• Paul Weller – lead and background vocals; guitars; synthesizers; drum programming
  • Mick Talbot – acoustic and electric pianos, Wurlitzer and Hammond organs; synthesizers; bass synthesizer
  • Dee C. Lee – lead and background vocals
  • Steve White – drums; percussion
  • The Dynamic Three – rapping on "Right to Go"
  • Steve Sidelynk – percussion on "Right to Go", congas on "Heavens Above" and "Fairy Tales"
  • Camelle Hinds bass guitar on "Heavens Above", "Angel" and "Walking the Night"
  • Billy Chapman saxophone on "Heavens Above"
  • Anne Stephenson violin on "Heavens Above"
  • Guy Barker trumpet on "Fairy Tales"; flugelhorn on "Walking the Night"
  • Roddy Lorimer – trumpet on "Fairy Tales"; flugelhorn on "Walking the Night"
  • Luke Tunney – trumpet on "Fairy Tales"; flugelhorn on "Walking the Night"
  • Ashley Slater – trombone on "Fairy Tales"
  • Chris Lawrence – trombone on "Fairy Tales"
  • Pete Thams – trombone on "Fairy Tales"
  • John Valentine – backing vocals on "Walking the Night"
  • John Mealing orchestral arrangements
  • Jezar engineer, sequencing, mixer on "Right to Go"
  • Alan Leeming – engineer, mixer on "The Cost Of Loving"
  • Paul Weller producer
  • The Valentine Brothers mixers on "It Didn't Matter" and "Angel"
  • Matthew Kasha – mixer on "Heavens Above"
  • Curtis Mayfield – mixer on "Fairy Tales"
  • Carl Beatty – mixer on "Walking the Night"
  • John Valentine – mixer on "Waiting"

Charts


Chart (1987) Peak
position
Australian Albums (Kent Music Report)[8] 24
Canada Top Albums/CDs (RPM)[9] 58
Dutch Albums (Album Top 100)[10] 23
German Albums (Offizielle Top 100)[11] 45
Japanese Albums (Oricon)[12] 6
New Zealand Albums (RMNZ)[13] 35
Swedish Albums (Sverigetopplistan)[14] 46
UK Albums (OCC)[15] 2
US Billboard 200[16] 122

Certifications


Region CertificationCertified units/sales
United Kingdom (BPI)[17] Gold 100,000^

^ Shipments figures based on certification alone.

See also


References


Citations
  1. Erlewine, Stephen Thomas. "The Cost of Loving – The Style Council". AllMusic. Retrieved 31 October 2020.
  2. NME. London, England: IPC Media: 3. 10 March 1984. Missing or empty |title= (help)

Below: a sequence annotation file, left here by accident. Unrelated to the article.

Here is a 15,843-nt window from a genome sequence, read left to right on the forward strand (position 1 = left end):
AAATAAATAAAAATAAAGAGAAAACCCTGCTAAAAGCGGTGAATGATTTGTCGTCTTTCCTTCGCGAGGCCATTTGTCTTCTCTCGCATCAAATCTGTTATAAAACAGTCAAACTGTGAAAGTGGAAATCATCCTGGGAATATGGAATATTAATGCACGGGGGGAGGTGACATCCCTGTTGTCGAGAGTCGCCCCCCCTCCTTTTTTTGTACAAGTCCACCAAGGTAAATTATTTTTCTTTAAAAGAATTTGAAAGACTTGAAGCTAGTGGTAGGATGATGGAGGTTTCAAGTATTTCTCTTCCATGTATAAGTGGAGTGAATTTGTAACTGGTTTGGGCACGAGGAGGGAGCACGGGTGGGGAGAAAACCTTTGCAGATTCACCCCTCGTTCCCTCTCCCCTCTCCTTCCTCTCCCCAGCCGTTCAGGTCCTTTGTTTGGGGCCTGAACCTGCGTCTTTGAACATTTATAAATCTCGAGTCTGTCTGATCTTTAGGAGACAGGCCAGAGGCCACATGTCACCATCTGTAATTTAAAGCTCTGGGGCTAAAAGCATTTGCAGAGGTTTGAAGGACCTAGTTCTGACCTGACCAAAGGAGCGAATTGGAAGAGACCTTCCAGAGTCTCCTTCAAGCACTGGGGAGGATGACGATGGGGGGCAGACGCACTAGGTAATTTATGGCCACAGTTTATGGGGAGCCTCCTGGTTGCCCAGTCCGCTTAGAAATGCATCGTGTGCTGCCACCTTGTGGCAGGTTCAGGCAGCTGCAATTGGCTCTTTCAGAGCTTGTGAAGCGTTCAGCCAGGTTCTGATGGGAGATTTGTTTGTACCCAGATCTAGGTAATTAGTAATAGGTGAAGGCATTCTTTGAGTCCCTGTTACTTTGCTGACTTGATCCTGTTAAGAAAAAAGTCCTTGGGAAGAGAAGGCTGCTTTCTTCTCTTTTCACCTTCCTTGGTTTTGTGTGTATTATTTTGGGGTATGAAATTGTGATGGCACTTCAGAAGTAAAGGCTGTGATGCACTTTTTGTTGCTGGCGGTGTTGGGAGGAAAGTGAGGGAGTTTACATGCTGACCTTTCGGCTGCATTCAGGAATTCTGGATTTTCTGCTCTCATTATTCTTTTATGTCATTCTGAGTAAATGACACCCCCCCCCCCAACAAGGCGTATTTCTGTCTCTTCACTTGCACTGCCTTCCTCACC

3. Lester, Paul (December 1998). "Last Man Standing". Uncut. No. 19. Retrieved 15 March 2016.
  4. Quantick, David (September 2017). "Vogue Trader". Q. No. 376. p. 118.
  5. Coleman, Mark (2004). "The Style Council". In Brackett, Nathan; Hoard, Christian (eds.). The New Rolling Stone Album Guide (4th ed.). Simon & Schuster. p. 789. ISBN 0-7432-0169-8.
  6. Troussé, Stephen (October 2017). "The Style Council". Uncut. No. 245. pp. 42–44.
  7. NME November 1991 issue.
  8. Kent, David (1993). Australian Chart Book 1970–1992 (illustrated ed.). St Ives, N.S.W.: Australian Chart Book. p. 299. ISBN 0-646-11917-6.
  9. "Top RPM Albums: Issue 0798". RPM. Library and Archives Canada. Retrieved 31 October 2020.
  10. "Dutchcharts.nl – The Style Council – The Cost of Loving" (in Dutch). Hung Medien. Retrieved 31 October 2020.
  11. "Offiziellecharts.de – The Style Council – The Cost of Loving" (in German). GfK Entertainment Charts. Retrieved 31 October 2020.
  12. Okamoto, Satoshi (2006). Album Chart Book: Complete Edition 1970–2005. Oricon. ISBN 978-4-87131-077-2.
  13. "Charts.nz – The Style Council – The Cost of Loving". Hung Medien. Retrieved 31 October 2020.
  14. "Swedishcharts.com – The Style Council – The Cost of Loving". Hung Medien. Retrieved 31 October 2020.
  15. "Official Albums Chart Top 100". Official Charts Company. Retrieved 31 October 2020.
  16. "The Style Council Chart History (Billboard 200)". Billboard. Retrieved 31 October 2020.
  17. "British album certifications – The Style Council – The Cost of Loving". British Phonographic Industry. Retrieved 31 October 2020. Select albums in the Format field. Select Gold in the Certification field. Type The Cost of Loving in the "Search BPI Awards" field and then press Enter.